People aged over 80 in hospital, frontline health staff and care home workers have been the first to get the jab at 70 designated hospitals hubs across the UK.

The second phase of vaccination will focus on the rest of the population, mainly the under-50s, who are much less likely to be ill with Covid-19.

It could be well into 2021 before this phase begins, by which time more Covid vaccines could be approved for use.

The British-made Oxford-AstraZeneca vaccine can be made available quickly because it can be stored at normal fridge temperatures.

 

Where will you get a vaccine?

You’ll be invited to book an appointment to get a vaccine as soon as it’s your turn, probably by letter.

Vaccinations will take place:

  • in hospital hubs – about 70 have been set up across the UK so far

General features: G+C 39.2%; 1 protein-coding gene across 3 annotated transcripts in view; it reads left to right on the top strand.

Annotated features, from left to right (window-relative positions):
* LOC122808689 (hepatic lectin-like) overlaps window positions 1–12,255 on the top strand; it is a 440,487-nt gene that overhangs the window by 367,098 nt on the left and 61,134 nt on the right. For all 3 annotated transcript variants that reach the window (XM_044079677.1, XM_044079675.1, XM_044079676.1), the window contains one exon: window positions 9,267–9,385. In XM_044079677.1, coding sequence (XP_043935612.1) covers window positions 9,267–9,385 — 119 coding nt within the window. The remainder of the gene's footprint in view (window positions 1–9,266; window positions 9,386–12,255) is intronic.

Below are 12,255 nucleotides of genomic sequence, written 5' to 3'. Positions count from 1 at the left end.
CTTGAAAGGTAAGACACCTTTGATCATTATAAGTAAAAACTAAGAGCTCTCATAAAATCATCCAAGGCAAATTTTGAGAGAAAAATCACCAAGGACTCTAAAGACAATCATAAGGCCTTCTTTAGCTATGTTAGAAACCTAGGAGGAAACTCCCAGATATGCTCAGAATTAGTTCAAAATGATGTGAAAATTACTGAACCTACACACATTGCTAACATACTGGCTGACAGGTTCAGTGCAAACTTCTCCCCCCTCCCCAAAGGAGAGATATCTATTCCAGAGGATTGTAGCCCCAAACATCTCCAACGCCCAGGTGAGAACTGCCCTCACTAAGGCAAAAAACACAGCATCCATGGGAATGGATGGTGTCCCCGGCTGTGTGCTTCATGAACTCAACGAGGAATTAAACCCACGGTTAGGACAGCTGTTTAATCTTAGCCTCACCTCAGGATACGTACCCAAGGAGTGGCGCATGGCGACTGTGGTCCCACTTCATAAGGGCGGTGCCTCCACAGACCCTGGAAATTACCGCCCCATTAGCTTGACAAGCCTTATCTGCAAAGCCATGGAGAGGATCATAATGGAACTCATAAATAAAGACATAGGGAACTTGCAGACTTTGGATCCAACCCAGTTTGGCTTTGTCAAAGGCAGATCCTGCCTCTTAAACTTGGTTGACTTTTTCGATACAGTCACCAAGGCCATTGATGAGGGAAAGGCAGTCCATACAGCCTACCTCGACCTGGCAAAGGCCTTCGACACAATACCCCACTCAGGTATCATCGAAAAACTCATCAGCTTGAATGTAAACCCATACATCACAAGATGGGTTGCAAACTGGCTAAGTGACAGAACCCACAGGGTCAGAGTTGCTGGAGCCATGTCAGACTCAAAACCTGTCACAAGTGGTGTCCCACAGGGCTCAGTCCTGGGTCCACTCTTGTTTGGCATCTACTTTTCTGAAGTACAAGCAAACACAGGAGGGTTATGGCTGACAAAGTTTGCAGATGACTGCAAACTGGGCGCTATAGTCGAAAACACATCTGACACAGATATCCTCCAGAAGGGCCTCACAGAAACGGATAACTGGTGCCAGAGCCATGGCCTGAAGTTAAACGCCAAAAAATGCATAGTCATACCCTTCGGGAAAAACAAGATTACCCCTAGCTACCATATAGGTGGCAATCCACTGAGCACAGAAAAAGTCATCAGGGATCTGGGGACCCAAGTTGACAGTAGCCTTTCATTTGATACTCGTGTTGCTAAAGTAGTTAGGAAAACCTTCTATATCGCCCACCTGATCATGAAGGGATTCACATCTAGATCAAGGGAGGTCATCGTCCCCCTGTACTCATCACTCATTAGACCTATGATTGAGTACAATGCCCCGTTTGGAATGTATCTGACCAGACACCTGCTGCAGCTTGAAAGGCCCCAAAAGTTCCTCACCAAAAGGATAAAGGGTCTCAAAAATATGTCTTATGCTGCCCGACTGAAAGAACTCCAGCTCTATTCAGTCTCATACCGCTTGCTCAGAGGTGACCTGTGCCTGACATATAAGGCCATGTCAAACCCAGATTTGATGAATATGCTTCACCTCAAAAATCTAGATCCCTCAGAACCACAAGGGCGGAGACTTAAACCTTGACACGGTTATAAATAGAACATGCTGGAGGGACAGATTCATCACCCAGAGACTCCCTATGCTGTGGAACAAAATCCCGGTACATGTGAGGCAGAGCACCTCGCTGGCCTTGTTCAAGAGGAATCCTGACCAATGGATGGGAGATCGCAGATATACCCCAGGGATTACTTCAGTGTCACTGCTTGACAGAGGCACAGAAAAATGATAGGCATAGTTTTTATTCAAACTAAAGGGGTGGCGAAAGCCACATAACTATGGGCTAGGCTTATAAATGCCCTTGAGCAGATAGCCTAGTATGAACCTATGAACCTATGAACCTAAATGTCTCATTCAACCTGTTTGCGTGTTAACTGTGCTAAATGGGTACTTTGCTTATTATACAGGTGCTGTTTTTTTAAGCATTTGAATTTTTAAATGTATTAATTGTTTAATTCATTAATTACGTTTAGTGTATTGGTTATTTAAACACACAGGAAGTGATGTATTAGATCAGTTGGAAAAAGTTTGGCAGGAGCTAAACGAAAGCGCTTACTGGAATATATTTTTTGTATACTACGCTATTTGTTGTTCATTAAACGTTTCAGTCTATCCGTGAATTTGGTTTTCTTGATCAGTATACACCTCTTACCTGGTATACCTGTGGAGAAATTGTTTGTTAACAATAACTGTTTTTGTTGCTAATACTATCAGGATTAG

• in care homes, when the logistics are confirmed
  • in thousands of GP surgeries as stocks become available
  • in sports stadiums and conference centres acting as major vaccination hubs next year

The NHS is recruiting 30,000 volunteers to help with the rollout, including lifeguards, airline staff and students – who will be trained to give the jabs.

About 200 GP surgeries will offer vaccinations to the over-80s first.

The programme will then be expanded out to more than 1,000 surgeries – with each local area having a designated site.

How is a Vaccine developed?

Stage 1: Scientists conduct initial research to develop a vaccine.

Stage 2: If step one is successful, the vaccine moves to clinical trials.

Stage 3:  At clinical trial stage, thousands of people are given the vaccine to confirm safety and effectiveness. If clinical trials are successfully completed, move to mass production and distribution. In some instances, the vaccine is already being manufactured in anticipation of successful clinical trials. In this case, distribution would be able to begin immediately. There are currently more than 12 vaccines in stage 3.